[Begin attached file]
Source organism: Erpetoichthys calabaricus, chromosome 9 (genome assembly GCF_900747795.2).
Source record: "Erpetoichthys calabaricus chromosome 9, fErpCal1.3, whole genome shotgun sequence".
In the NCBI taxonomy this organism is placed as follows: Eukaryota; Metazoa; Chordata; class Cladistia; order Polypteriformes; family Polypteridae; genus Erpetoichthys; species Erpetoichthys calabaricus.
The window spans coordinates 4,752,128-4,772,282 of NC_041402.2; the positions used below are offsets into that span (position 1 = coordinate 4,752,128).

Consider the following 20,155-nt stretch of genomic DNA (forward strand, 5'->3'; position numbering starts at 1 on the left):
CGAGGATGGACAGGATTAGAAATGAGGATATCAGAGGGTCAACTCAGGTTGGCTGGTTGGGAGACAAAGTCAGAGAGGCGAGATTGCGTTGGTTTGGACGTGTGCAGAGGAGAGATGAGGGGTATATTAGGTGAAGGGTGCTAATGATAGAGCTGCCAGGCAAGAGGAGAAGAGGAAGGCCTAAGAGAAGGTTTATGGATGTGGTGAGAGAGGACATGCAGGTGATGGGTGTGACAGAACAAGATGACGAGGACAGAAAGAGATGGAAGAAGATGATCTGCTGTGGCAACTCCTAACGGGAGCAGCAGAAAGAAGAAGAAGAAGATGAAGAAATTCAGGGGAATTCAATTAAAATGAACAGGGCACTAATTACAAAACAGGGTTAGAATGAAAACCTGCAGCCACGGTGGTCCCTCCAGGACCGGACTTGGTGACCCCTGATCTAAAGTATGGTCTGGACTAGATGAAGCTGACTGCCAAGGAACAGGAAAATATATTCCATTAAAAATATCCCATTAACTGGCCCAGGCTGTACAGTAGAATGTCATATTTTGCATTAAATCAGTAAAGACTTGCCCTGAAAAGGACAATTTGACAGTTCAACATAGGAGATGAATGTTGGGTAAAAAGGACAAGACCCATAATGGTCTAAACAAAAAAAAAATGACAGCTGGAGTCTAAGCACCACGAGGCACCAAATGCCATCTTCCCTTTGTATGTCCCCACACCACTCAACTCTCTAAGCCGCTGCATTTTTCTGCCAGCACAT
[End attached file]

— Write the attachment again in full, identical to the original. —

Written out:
Source organism: Erpetoichthys calabaricus, chromosome 9 (genome assembly GCF_900747795.2).
Source record: "Erpetoichthys calabaricus chromosome 9, fErpCal1.3, whole genome shotgun sequence".
In the NCBI taxonomy this organism is placed as follows: Eukaryota; Metazoa; Chordata; class Cladistia; order Polypteriformes; family Polypteridae; genus Erpetoichthys; species Erpetoichthys calabaricus.
The window spans coordinates 4,752,128-4,772,282 of NC_041402.2; the positions used below are offsets into that span (position 1 = coordinate 4,752,128).

Consider the following 20,155-nt stretch of genomic DNA (forward strand, 5'->3'; position numbering starts at 1 on the left):
CGAGGATGGACAGGATTAGAAATGAGGATATCAGAGGGTCAACTCAGGTTGGCTGGTTGGGAGACAAAGTCAGAGAGGCGAGATTGCGTTGGTTTGGACGTGTGCAGAGGAGAGATGAGGGGTATATTAGGTGAAGGGTGCTAATGATAGAGCTGCCAGGCAAGAGGAGAAGAGGAAGGCCTAAGAGAAGGTTTATGGATGTGGTGAGAGAGGACATGCAGGTGATGGGTGTGACAGAACAAGATGACGAGGACAGAAAGAGATGGAAGAAGATGATCTGCTGTGGCAACTCCTAACGGGAGCAGCAGAAAGAAGAAGAAGAAGATGAAGAAATTCAGGGGAATTCAATTAAAATGAACAGGGCACTAATTACAAAACAGGGTTAGAATGAAAACCTGCAGCCACGGTGGTCCCTCCAGGACCGGACTTGGTGACCCCTGATCTAAAGTATGGTCTGGACTAGATGAAGCTGACTGCCAAGGAACAGGAAAATATATTCCATTAAAAATATCCCATTAACTGGCCCAGGCTGTACAGTAGAATGTCATATTTTGCATTAAATCAGTAAAGACTTGCCCTGAAAAGGACAATTTGACAGTTCAACATAGGAGATGAATGTTGGGTAAAAAGGACAAGACCCATAATGGTCTAAACAAAAAAAAAATGACAGCTGGAGTCTAAGCACCACGAGGCACCAAATGCCATCTTCCCTTTGTATGTCCCCACACCACTCAACTCTCTAAGCCGCTGCATTTTTCTGCCAGCACAT